One could argue that he wasn’t a standout until his senior year, similar to Sidney Sanders Jr. (FDU), but I feel like Jones wouldn’t need the ball in his hands constantly to be effective, and was a better defender. In Sanders Jr. defense, I understand he had to do everything, but still.

Karvel Anderson, Guard, Robert Morris Colonials (2012-2014) – The second NEC Player of the Year (13-14) to make this list, and the only other auto-lock. Has there been a more efficient guard or any player for that matter over the last four years than Anderson? As a senior, he led the conference in field goals made, three-pointers and three-point percentage, total points, points per game, PER, effective field goal percentage and true shooting percentage, offensive rating, win shares, and was most feared player among opposing coaches. Anderson was also in the top-5 for a ton of other metrics, while his 119 three-pointers as a senior fell just three short of breaking the all-time NEC record.

Moving beyond what’s on paper, he was clutch all the time. No one finished games like Anderson did with a barrage of deep triples and hesitation dribbles that always managed to get him all the way to the rim where he finished at a 66.2% rate (hoop-math.com). He worked hard on both ends, adapting to the aggressive 2-3 zone that head coach Andy Toole installed during non-conference play.

At a bare minimum, this team needed a player that consistently stretches the floor, but in Anderson there is so much more. Over half of his three-pointers were contested (I watched virtually every game that season), so imagine how much easier it would be for a 46.3% player to convert off the double teams of Francis and Cannon, or from the facilitation of Jones?

Dwaun Anderson, Guard, Wagner Seahawks (2012-2016) – There is a litany of players most people were probably expecting here. Let me explain why I have Anderson here by explaining why others are not. Thus far, every player on the team can contribute without using a ton of possessions. They have both a primary and secondary skill, which is part of why they were great players in the conference.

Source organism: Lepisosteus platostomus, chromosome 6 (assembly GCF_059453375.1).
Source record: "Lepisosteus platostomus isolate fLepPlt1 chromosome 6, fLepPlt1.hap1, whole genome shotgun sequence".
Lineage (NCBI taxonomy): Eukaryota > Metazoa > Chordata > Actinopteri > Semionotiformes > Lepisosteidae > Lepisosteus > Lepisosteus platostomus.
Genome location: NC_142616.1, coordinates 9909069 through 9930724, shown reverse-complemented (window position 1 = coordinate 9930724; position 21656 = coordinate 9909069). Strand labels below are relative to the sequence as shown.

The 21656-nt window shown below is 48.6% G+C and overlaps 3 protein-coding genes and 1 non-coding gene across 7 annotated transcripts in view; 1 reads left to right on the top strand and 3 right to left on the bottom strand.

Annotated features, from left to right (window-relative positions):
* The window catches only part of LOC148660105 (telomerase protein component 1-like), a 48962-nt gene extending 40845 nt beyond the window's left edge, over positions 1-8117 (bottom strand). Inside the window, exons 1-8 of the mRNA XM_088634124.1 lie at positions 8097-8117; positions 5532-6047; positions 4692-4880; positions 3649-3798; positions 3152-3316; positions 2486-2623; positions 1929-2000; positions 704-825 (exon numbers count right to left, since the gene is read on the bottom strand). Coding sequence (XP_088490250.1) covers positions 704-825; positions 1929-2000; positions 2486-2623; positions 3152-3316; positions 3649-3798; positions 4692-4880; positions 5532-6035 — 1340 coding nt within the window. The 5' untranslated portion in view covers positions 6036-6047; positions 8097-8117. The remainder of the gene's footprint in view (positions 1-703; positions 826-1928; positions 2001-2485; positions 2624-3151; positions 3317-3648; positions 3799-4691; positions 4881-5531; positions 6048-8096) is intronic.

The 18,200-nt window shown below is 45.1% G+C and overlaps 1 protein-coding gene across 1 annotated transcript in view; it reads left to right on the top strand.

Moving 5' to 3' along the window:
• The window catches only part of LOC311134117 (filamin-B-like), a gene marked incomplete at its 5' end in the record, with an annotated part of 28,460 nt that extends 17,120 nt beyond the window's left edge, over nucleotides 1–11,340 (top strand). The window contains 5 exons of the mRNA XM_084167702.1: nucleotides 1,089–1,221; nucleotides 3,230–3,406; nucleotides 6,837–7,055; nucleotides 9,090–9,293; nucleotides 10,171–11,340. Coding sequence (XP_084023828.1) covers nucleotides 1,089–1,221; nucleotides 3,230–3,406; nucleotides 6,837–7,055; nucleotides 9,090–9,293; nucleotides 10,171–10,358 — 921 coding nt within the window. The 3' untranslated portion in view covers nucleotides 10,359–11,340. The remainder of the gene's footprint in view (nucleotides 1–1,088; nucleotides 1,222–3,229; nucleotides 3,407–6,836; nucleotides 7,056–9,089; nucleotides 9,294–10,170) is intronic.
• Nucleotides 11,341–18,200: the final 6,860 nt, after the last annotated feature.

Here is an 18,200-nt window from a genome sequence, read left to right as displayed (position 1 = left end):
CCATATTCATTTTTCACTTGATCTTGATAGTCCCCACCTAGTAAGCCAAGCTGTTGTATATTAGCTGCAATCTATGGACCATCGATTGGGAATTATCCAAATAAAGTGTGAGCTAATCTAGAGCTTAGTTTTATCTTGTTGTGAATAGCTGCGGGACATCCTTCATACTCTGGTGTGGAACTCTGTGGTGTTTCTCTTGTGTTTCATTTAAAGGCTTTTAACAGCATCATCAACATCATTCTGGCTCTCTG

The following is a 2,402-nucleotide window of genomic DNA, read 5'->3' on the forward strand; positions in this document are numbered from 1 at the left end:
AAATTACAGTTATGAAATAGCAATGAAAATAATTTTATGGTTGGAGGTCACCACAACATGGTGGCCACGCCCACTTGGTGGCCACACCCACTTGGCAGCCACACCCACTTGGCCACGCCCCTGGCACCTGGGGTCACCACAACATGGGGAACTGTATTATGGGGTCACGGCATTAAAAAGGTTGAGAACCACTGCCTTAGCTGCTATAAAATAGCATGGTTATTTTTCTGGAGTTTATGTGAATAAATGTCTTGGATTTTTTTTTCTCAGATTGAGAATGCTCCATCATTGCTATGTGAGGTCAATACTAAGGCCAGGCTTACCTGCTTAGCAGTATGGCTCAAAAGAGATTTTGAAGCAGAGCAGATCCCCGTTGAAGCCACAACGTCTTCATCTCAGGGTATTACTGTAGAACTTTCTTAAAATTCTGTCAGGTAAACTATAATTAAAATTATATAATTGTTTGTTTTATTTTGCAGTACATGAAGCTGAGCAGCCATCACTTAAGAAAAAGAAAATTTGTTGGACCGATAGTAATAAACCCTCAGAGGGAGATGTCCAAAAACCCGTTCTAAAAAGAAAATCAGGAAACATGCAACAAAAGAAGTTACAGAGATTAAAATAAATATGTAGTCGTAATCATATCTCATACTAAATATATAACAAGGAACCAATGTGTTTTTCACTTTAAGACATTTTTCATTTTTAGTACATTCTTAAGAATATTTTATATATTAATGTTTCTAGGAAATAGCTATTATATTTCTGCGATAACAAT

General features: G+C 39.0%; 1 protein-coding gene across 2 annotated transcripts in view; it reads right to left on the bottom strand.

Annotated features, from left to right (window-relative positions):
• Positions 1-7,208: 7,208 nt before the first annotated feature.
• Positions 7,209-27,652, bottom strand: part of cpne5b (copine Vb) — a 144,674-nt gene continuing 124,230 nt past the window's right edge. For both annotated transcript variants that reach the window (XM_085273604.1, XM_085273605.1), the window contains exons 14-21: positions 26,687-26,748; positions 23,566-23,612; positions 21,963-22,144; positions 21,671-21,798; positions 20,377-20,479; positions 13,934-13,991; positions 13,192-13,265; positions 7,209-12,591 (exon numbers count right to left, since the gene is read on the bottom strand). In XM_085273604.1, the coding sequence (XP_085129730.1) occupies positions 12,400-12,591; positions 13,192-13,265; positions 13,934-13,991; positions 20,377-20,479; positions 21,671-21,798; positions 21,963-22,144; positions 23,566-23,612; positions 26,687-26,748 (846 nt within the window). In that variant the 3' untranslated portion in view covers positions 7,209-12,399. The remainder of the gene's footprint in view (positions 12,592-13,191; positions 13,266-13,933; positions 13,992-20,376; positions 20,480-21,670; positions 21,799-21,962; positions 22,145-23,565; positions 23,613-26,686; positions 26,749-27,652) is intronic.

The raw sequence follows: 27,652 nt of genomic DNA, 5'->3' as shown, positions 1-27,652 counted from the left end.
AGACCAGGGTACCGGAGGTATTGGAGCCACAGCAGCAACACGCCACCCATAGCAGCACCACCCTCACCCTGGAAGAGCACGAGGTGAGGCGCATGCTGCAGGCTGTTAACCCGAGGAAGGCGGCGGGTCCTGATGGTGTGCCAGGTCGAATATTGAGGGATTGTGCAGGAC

I considered both Dyami Starks (Bryant) and Kyle Vinales (CCSU) here, but they were both volume scorers. On a team that arguably has more effective and efficient options, it’s hard to justify their inclusion here. Going bigger would clog the paint which took the Saint Francis University duo of Earl Brown and Ronnie Drinnon out of the equation. Even though both were versatile players by their senior year, it would be very difficult to guard three-guard lineups, which a ton of collegiate teams use.

The same applies if I included Naofall Folahan (Wagner) or Amdy Fall (St. Francis Brooklyn). The rim protection isn’t worth the endless drives that a three-forward lineup would yield. Not to mention there would be zero room in the paint for Francis and Cannon to operate on the offensive end.

In Anderson, I have a guy who can be assigned to the oppositions best perimeter player and call it a day. As a senior, he was in the top-10 in the NEC in block and steal percentage, defensive rating and defensive win shares. So it’s not like the numbers don’t back up the eye test. Anderson was easily the best pure athlete I’ve seen in the conference and his size is a bonus over going smaller in former teammate Kenneth Ortiz.

No, he wasn’t the most decorated guard on his own team like Ortiz, Marcus Burton or even Latif Rivers. Anderson was never named to any All-NEC team of any kind. Still, he’s a much better fit given his size combined with his defensive chops. Lastly, this team is a much better draw on the road if Anderson is in the layup line before games, so there’s that.